Tuesday, July 07, 2009

Films of the 00s: La Captive

I always enjoy when filmmakers betray their fascination with work by their peers, even when the lines of influence are as evident as they are from Kubrick to Akerman. It's a kick on a DVD supplement to hear this under-appreciated Belgian master compare her film La Captive, loosely adapted from Proustian example, to the widely rejected Eyes Wide Shut, and not principally because both movies rework early 20th-century literary conceits into the social and sexual idioms of nearly 100 years later. This La Captive certainly does, with just as much affinity for ironic anachronism as Kubrick betrays, and with a similar, powerful emphasis on the ways in which even shallow, diminished men control women, imagining they have absorbed them and known them fully. As in Eyes, which Akerman deliciously misremembers as a Richard Gere vehicle, the male lead in La Captive understands more and more that he has precious little hold on what the woman in his life thinks or does or feels, and if Akerman's film is a good bit slower and less baroquely daring than Kubrick's, fans of his film (and I know that a few haunt this site) may well be intrigued by hers. As added incentive, here's the start of my new review:

"Chantal Akerman's elegant and admirably committed updating of Proust disentangles the notion of the controlling, possessive lover from the commercially overworked figures of either the brutish Svengali, throwing his weight around along with his fists, or the imperious hedonist of either gender, wielding a charismatic erotic arrogance that pitifully abjects the lover who just can't seem to say no or cry foul. By contrast to these enduring types, the sexual captor in Akerman's movie is a pale, ageless, rabbit-eyed, neurasthenic male of the Ian Bostridge stripe, whose physical frailty ironically contrasts but hardly neutralizes the vigor of his proprietary impulses. His name is Simon Levy (Stanislas Merhar), and though he's too restless, mobile, attentive, and jealous to be a simp, he often makes comments despite his cream-complexioned youth that call to mind those aging, terminally incommoded women who nonetheless rule their respects roosts with barely contested authority in any number of 19th-century English novels. Bathing before a pane of frosted and beveled glass, on the other side of which his coveted lover Ariane (Sylvie Testud) also languishes in a tub, Simon rhapsodizes in his peculiar, semi-detached way about the visual, textural, and aromatic wonders of Ariane's body, her skin, her vagina—while nonetheless imploring her to give herself a good scrub. 'If it weren't for my allergy and all the pollen you bring in,' he says, 'I almost wish you'd never wash,' a line that would work as either a wry or a broad comic indictment of brattish, whey-livered romantics who guard, relish, but find themselves intimidated by the robust materiality of the women they idolize and thereby objectify..."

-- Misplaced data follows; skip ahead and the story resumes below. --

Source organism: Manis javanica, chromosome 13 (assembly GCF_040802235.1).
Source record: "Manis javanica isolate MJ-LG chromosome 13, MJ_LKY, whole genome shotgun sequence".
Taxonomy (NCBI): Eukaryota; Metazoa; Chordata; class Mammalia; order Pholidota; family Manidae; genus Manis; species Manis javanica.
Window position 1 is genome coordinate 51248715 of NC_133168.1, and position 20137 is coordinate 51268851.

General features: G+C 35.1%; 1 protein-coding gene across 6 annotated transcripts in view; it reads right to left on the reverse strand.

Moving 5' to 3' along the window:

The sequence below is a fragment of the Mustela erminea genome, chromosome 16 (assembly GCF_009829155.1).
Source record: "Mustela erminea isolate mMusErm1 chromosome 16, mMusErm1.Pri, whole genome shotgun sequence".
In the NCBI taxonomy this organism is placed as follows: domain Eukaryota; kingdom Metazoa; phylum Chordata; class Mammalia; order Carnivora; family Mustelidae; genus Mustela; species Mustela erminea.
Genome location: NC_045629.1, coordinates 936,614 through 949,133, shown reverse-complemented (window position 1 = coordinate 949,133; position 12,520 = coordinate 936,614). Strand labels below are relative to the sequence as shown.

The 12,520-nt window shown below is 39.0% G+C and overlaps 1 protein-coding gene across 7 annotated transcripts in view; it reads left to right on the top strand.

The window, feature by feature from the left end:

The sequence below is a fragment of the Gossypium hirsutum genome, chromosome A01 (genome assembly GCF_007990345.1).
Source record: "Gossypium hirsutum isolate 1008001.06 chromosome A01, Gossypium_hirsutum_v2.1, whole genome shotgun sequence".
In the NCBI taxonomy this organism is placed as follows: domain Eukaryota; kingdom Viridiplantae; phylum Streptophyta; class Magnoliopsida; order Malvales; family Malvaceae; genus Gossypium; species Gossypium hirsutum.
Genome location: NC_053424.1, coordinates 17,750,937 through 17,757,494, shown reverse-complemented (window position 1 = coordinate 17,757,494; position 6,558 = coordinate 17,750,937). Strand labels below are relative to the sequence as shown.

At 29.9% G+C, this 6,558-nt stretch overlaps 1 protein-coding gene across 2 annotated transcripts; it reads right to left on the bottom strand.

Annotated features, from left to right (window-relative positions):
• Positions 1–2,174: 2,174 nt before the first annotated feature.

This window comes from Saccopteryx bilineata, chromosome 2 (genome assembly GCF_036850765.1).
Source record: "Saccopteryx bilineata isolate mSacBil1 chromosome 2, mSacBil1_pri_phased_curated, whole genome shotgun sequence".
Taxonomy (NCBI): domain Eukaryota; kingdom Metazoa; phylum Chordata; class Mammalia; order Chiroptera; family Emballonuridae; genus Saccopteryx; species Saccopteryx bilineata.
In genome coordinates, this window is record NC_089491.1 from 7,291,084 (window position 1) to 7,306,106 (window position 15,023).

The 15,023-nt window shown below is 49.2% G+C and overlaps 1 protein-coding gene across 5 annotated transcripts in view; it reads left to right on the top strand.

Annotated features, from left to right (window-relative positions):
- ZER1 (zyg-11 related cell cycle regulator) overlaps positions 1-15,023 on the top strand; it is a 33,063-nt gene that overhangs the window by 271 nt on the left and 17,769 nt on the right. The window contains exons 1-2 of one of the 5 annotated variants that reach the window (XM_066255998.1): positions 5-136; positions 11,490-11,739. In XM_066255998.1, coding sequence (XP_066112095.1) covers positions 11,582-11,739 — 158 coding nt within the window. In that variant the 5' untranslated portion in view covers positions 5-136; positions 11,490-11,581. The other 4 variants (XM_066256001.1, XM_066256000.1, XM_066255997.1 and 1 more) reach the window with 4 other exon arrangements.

I hope you'll keep reading and at least consider renting!

Labels: , , , , ,


Post a Comment

<< Home